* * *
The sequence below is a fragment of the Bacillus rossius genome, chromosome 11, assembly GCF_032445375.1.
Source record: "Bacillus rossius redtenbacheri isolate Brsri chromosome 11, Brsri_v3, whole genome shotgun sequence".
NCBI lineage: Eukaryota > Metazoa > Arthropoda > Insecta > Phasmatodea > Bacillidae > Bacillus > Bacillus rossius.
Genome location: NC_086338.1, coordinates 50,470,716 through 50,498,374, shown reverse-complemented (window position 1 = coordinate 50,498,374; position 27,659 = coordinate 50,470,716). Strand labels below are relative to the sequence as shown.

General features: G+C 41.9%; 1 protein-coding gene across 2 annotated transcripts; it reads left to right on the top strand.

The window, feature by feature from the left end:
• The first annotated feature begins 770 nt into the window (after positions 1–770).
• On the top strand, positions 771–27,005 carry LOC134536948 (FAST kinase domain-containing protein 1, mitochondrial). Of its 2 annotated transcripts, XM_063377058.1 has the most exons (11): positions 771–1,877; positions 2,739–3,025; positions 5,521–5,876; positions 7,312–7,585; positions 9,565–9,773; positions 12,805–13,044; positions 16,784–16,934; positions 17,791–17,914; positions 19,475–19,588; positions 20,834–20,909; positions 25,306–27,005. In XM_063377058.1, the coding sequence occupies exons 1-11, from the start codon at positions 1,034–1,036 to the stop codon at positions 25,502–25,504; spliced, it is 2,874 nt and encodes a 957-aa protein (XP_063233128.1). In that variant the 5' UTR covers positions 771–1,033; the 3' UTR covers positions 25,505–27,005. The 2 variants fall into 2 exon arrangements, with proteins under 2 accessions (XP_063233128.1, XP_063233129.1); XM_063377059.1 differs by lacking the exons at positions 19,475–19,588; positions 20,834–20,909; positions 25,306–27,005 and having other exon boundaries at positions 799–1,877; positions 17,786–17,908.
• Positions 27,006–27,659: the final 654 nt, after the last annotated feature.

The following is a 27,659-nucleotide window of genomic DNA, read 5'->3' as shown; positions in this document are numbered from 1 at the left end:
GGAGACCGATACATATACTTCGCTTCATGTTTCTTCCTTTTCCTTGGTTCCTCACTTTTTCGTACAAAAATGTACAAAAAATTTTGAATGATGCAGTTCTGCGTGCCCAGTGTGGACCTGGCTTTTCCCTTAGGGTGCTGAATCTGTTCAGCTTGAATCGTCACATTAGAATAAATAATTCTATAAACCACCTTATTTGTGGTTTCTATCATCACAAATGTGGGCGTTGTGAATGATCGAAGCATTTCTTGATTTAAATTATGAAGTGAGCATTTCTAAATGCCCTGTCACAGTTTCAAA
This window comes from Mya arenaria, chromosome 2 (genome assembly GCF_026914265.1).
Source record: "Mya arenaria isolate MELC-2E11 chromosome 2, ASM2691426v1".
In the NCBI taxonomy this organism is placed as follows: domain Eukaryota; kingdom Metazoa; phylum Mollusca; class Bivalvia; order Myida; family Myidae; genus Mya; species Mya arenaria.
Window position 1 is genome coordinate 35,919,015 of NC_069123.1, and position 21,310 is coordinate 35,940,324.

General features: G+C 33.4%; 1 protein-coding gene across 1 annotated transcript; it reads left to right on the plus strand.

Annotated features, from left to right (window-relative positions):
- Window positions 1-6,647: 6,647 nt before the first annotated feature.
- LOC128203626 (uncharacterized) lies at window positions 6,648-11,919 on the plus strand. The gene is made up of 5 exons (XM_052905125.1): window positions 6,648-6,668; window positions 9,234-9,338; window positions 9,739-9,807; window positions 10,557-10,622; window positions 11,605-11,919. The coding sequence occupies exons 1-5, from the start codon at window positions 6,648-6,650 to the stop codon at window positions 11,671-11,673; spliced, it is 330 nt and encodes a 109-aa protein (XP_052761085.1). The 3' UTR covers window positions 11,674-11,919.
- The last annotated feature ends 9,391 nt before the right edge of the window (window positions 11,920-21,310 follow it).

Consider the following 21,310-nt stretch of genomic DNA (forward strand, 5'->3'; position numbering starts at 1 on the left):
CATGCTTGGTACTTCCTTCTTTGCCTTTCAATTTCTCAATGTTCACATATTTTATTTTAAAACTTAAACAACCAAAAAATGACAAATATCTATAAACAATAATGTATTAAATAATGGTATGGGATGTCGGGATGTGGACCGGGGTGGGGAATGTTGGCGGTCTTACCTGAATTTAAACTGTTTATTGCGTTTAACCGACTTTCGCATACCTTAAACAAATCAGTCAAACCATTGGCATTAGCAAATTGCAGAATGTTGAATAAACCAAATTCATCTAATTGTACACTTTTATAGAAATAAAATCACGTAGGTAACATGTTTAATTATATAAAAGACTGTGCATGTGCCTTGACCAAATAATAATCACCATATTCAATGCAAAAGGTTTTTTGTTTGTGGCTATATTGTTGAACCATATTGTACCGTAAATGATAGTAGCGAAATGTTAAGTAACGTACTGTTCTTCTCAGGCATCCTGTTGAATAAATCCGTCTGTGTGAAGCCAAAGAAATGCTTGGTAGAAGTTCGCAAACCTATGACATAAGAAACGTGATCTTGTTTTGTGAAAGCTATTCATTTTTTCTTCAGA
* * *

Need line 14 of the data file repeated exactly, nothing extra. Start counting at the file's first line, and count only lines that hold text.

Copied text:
In the NCBI taxonomy this organism is placed as follows: domain Eukaryota; kingdom Metazoa; phylum Mollusca; class Bivalvia; order Myida; family Myidae; genus Mya; species Mya arenaria.